Works Limited (2008) 10 SCC 657 has made similar observations in para 26 and
    this para 26 reads as under:-
  3. In fact, the sole purpose of this Act is protection of the Intellectual Property Right of the original design for a period of ten years or whatever further period extendable. The object behind this enactment is to benefit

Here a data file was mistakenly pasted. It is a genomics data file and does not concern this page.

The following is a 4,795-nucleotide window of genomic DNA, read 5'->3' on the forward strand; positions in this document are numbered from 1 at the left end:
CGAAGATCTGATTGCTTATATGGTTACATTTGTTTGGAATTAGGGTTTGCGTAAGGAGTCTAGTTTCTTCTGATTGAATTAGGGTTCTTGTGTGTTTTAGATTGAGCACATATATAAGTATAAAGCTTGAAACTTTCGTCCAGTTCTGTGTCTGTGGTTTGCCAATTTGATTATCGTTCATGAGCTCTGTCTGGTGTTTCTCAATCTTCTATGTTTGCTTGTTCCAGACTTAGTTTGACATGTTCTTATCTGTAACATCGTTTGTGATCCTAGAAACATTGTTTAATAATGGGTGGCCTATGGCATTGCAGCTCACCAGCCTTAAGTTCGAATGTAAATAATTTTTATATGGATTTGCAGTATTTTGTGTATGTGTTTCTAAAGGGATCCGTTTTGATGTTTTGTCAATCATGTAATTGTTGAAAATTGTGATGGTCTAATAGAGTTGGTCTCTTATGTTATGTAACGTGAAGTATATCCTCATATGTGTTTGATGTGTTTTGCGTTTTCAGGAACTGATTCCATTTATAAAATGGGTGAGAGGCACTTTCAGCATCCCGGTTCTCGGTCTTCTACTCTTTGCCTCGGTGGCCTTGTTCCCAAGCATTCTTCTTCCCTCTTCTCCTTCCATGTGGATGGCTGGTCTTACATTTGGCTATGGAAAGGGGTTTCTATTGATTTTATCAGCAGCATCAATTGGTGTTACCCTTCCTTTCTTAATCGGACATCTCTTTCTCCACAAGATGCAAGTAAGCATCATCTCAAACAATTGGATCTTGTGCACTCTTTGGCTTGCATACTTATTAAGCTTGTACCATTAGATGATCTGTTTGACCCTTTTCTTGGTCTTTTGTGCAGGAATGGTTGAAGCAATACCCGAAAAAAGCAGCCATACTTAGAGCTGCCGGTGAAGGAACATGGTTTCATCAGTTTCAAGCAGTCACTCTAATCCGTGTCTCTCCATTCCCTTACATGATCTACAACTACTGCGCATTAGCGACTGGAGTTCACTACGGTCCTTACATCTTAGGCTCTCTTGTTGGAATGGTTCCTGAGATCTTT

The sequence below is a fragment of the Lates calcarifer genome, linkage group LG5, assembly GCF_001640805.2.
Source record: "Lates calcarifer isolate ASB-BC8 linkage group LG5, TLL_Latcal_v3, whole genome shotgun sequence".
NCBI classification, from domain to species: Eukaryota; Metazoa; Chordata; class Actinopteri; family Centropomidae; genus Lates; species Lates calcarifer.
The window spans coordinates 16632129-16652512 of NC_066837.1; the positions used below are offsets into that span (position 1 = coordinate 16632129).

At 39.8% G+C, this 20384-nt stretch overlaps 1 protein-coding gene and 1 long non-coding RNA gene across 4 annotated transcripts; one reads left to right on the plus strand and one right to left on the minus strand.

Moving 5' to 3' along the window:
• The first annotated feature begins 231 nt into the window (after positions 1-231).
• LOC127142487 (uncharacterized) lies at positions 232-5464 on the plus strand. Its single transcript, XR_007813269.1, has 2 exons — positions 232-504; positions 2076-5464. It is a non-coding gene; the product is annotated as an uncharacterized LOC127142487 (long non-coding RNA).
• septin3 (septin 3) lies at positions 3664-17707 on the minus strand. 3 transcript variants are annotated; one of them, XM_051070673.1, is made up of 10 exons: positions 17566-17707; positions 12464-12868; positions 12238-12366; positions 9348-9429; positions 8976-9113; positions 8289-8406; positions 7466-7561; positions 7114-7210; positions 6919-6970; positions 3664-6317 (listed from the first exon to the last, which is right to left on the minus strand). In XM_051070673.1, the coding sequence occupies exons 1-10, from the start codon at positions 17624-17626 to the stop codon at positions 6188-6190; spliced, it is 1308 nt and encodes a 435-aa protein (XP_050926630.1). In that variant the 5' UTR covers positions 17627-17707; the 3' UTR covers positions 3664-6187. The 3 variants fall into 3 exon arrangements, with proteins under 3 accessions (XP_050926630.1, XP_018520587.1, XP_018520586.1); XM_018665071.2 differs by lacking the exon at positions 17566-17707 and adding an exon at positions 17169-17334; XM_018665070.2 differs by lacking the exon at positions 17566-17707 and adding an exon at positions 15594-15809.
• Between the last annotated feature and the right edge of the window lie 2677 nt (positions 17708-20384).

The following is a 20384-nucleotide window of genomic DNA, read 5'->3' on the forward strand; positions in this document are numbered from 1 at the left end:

the person for his research and labour put in by him to evolve the new and original design. This is the sole aim of enacting this Act. It has also laid down that if design is not new or original or published previously then such design should not be registered. It further lays down that if it has been disclosed to the public anywhere in India or in any other country by publication in tangible form or by use or in any other way prior to the filing date, or where applicable, the priority date of the application for registration then such design will not be registered or if it is found that it is not significantly distinguishable from known designs or combination of known designs, then such designs shall not be registered. It also provides that registration can be cancelled under Section 19 of the Act if proper application is filed before the Competent Authority i.e. the Controller that the design has been previously registered in India or published in India or in any other country prior to the date of registration, or that the design is not a new or original design or that the design is not registerable under this Act or that it is not a design as defined in Clause (d) of Section 2. The Controller after hearing both the parties if satisfied that the design is not new or original or that it has already been registered or if it is not registerable, cancel such registration and aggrieved against that order, appeal shall lie to the High Court. These prohibitions have been engrafted so as to protect the original person who has designed a new one by virtue of his own efforts by researching for a long time. The new and original design when registered is for a period of ten years. Such original design which is new and which has not been available in the country or has not been previously registered or has not been published in India or in any other country prior to the date of registration shall be protected for a period of ten years, therefore, it is in the nature of protection of the Intellectual Property Right. This was the purpose as is evident from the Statement of Objects And Reasons and from various provisions of the Act. In this background, we have to examine whether the design which was registered on the application filed by the Respondent herein can be cancelled or not on the basis of the application filed by the Appellant. In this connection, the Law of Copyright and Industrial Designs by P. Narayanan (Fourth Edition), Para 27.01 needs to be quoted.